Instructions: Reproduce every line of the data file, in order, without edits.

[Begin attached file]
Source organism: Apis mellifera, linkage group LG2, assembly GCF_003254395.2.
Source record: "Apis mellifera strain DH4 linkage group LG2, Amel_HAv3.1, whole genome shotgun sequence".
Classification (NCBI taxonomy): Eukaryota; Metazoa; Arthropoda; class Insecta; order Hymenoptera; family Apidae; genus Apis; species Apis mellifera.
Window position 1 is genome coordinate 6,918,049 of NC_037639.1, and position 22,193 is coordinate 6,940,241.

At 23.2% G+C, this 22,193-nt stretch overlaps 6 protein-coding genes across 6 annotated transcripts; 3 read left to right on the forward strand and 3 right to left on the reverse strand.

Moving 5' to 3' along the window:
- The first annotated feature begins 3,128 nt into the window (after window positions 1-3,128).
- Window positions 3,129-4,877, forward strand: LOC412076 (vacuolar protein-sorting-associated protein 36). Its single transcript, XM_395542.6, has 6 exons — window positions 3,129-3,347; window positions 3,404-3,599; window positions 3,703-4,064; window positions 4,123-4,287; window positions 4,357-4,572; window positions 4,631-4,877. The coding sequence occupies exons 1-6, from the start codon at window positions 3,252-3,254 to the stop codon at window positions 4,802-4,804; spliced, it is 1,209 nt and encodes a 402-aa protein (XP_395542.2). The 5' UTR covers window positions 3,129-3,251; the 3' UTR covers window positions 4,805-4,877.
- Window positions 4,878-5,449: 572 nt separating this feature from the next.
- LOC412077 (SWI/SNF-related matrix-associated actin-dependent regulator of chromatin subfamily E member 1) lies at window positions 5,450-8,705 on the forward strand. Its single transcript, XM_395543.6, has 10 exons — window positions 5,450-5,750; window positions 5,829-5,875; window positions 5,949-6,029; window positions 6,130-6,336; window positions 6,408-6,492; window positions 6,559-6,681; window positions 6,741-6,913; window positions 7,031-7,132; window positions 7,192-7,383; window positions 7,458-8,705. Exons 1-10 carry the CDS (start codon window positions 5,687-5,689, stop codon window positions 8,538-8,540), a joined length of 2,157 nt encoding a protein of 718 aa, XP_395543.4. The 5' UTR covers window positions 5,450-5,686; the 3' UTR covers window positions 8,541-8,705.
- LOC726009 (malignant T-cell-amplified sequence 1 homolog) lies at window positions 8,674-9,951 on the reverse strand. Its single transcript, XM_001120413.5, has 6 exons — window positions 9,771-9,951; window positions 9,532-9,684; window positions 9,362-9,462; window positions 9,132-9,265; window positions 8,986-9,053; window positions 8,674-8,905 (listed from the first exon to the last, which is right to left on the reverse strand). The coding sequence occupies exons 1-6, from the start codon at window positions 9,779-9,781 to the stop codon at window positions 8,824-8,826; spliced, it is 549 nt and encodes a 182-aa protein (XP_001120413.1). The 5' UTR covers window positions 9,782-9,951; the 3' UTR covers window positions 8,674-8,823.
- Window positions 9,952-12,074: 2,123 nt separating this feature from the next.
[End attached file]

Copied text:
Source organism: Apis mellifera, linkage group LG2, assembly GCF_003254395.2.
Source record: "Apis mellifera strain DH4 linkage group LG2, Amel_HAv3.1, whole genome shotgun sequence".
Classification (NCBI taxonomy): Eukaryota; Metazoa; Arthropoda; class Insecta; order Hymenoptera; family Apidae; genus Apis; species Apis mellifera.
Window position 1 is genome coordinate 6,918,049 of NC_037639.1, and position 22,193 is coordinate 6,940,241.

At 23.2% G+C, this 22,193-nt stretch overlaps 6 protein-coding genes across 6 annotated transcripts; 3 read left to right on the forward strand and 3 right to left on the reverse strand.

Moving 5' to 3' along the window:
- The first annotated feature begins 3,128 nt into the window (after window positions 1-3,128).
- Window positions 3,129-4,877, forward strand: LOC412076 (vacuolar protein-sorting-associated protein 36). Its single transcript, XM_395542.6, has 6 exons — window positions 3,129-3,347; window positions 3,404-3,599; window positions 3,703-4,064; window positions 4,123-4,287; window positions 4,357-4,572; window positions 4,631-4,877. The coding sequence occupies exons 1-6, from the start codon at window positions 3,252-3,254 to the stop codon at window positions 4,802-4,804; spliced, it is 1,209 nt and encodes a 402-aa protein (XP_395542.2). The 5' UTR covers window positions 3,129-3,251; the 3' UTR covers window positions 4,805-4,877.
- Window positions 4,878-5,449: 572 nt separating this feature from the next.
- LOC412077 (SWI/SNF-related matrix-associated actin-dependent regulator of chromatin subfamily E member 1) lies at window positions 5,450-8,705 on the forward strand. Its single transcript, XM_395543.6, has 10 exons — window positions 5,450-5,750; window positions 5,829-5,875; window positions 5,949-6,029; window positions 6,130-6,336; window positions 6,408-6,492; window positions 6,559-6,681; window positions 6,741-6,913; window positions 7,031-7,132; window positions 7,192-7,383; window positions 7,458-8,705. Exons 1-10 carry the CDS (start codon window positions 5,687-5,689, stop codon window positions 8,538-8,540), a joined length of 2,157 nt encoding a protein of 718 aa, XP_395543.4. The 5' UTR covers window positions 5,450-5,686; the 3' UTR covers window positions 8,541-8,705.
- LOC726009 (malignant T-cell-amplified sequence 1 homolog) lies at window positions 8,674-9,951 on the reverse strand. Its single transcript, XM_001120413.5, has 6 exons — window positions 9,771-9,951; window positions 9,532-9,684; window positions 9,362-9,462; window positions 9,132-9,265; window positions 8,986-9,053; window positions 8,674-8,905 (listed from the first exon to the last, which is right to left on the reverse strand). The coding sequence occupies exons 1-6, from the start codon at window positions 9,779-9,781 to the stop codon at window positions 8,824-8,826; spliced, it is 549 nt and encodes a 182-aa protein (XP_001120413.1). The 5' UTR covers window positions 9,782-9,951; the 3' UTR covers window positions 8,674-8,823.
- Window positions 9,952-12,074: 2,123 nt separating this feature from the next.